Houston In Lights Compilation (1000+ copies freely distributed among the Houston area)

Fight With Flash currently has music being streamed on the Kingwood radio station.

There is also a music video of our song "room" done acoustically, streaming on



They say it takes 100,000 hours of practice to become a well-versed musical genius and if it proves true, Fight With Flash is well on their way. Forming in high school in a small Texas suburb, the four musicians struck up a few chords and have been refining those notes ever since, driven by an insatiable passion for making music. Balancing growing up with playing concerts, Ryan, George, Josh and Sam have all contributed heavily since day one. Varying venues constantly filled their schedules and with each new performance came an unmatched excitement and improvement. From the start, everyone has carried their weight, and still today, the band matches each other's energy whether they're acoustically strumming on a park bench to passers-by or filling a stage with walls of sound.

Despite starting younger, music is not something they take lightly, rack up to natural talent, or shrug off. They all work hard to make their music bigger; make it something that rings true. Fortunately, they don't have to be shooting up heroin in a dark alley to find that perfect lyric and instead of diva-like complaining to the crowd, they use every single minute of the set time alloted to them to truly play something that lasts. Fight with Flash is different than most bar-hopping acts- there's no image to portray, no costumes or fidgeting, just well-executed music that isn't able to be simply identified with one label, genre, or comparison. There's no need to steal anyone else's sound or thunder to make it big- they play because they genuinely love doing so and are always grateful for the experience.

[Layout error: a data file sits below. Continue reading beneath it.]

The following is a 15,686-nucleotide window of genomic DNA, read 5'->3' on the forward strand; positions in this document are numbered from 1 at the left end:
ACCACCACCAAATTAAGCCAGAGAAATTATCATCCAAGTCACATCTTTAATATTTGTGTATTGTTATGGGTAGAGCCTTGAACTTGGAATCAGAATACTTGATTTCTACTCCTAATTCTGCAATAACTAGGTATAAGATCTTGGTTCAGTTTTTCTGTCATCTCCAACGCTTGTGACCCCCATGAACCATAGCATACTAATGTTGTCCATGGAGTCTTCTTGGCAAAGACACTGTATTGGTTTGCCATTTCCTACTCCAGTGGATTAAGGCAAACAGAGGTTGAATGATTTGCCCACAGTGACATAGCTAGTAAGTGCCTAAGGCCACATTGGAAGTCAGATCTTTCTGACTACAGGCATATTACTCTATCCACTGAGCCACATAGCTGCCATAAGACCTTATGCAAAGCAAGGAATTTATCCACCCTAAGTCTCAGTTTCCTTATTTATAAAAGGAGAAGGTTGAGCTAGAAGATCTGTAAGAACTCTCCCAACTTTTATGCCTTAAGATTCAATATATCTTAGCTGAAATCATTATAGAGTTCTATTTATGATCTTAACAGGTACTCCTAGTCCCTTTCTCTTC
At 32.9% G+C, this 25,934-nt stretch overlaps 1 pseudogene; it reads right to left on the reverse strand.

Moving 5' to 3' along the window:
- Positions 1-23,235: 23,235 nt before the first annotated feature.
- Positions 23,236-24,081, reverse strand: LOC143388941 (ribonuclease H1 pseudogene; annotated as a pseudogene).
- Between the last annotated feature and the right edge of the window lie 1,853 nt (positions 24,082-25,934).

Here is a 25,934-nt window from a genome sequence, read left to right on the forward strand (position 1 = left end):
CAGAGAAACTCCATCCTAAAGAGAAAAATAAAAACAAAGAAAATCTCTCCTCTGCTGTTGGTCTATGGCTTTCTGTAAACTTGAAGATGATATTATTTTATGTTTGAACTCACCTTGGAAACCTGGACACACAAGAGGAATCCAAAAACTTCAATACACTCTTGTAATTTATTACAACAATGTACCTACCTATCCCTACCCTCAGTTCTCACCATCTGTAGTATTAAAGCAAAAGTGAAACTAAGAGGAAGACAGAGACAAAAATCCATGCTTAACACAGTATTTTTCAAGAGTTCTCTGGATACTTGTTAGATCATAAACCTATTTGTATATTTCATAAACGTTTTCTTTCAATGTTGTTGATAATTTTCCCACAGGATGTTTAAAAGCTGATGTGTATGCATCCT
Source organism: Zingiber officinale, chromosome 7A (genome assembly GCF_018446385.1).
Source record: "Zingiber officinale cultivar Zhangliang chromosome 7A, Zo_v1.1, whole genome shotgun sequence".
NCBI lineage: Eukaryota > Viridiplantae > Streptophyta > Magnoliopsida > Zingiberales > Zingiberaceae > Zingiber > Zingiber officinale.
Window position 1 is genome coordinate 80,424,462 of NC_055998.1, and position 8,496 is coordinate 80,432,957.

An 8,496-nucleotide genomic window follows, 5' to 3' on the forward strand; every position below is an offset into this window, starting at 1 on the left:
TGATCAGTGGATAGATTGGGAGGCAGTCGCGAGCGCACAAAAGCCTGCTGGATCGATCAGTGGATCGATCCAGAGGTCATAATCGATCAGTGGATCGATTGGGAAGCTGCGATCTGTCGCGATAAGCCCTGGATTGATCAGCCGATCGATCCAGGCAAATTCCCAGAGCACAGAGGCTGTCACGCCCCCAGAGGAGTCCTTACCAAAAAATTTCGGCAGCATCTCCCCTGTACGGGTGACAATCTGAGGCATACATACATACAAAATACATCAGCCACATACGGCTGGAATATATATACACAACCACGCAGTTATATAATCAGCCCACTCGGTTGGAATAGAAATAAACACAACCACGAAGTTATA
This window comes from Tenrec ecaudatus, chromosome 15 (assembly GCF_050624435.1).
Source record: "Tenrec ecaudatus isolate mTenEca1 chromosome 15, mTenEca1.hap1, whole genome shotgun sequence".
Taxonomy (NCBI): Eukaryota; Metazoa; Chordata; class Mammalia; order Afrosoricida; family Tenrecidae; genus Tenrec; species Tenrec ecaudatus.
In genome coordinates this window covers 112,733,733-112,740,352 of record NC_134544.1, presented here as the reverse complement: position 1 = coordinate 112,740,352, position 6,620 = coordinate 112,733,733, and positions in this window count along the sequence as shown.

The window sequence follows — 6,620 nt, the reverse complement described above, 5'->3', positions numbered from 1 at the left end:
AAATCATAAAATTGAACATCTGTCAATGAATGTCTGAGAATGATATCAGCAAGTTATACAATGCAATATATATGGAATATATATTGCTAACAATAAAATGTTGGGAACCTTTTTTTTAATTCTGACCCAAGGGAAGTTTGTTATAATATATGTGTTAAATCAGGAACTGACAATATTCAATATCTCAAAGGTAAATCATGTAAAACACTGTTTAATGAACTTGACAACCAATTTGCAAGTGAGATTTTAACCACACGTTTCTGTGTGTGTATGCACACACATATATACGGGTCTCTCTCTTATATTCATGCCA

Thanks to this, their songs consistently sound more complex and live shows only progress tighter. Fight With Flash reworks old arrangements, never satisfied with simply trying to bank off of old success, but finely tuning every part of the arrangements and the band until it works the best. As for downtime? Being lazy is a concept they just haven't mastered. Even when they're not holding instruments, they're eager to hear new music, constantly consuming new albums and drawing inspiration from so many sources. There's always something buzzing around- a new riff, a new lyric, and a new connection made with an ever-growing fan-base.

But, at the end of the day, the size of the audience never matters. It's never about number of tickets sold or winning any Battle Of the Bands, but simply sharing what they love and do well with anyone who will listen. And when you listen, you'll hear it. That passion for more than just a catchy melody, that passion for something real that sticks with you and rattles your guts in the best possible way-- that's what they're after and what they accomplish thoroughly. After all, you really should book them for a show, they're only about 3 hours away from becoming musical geniuses.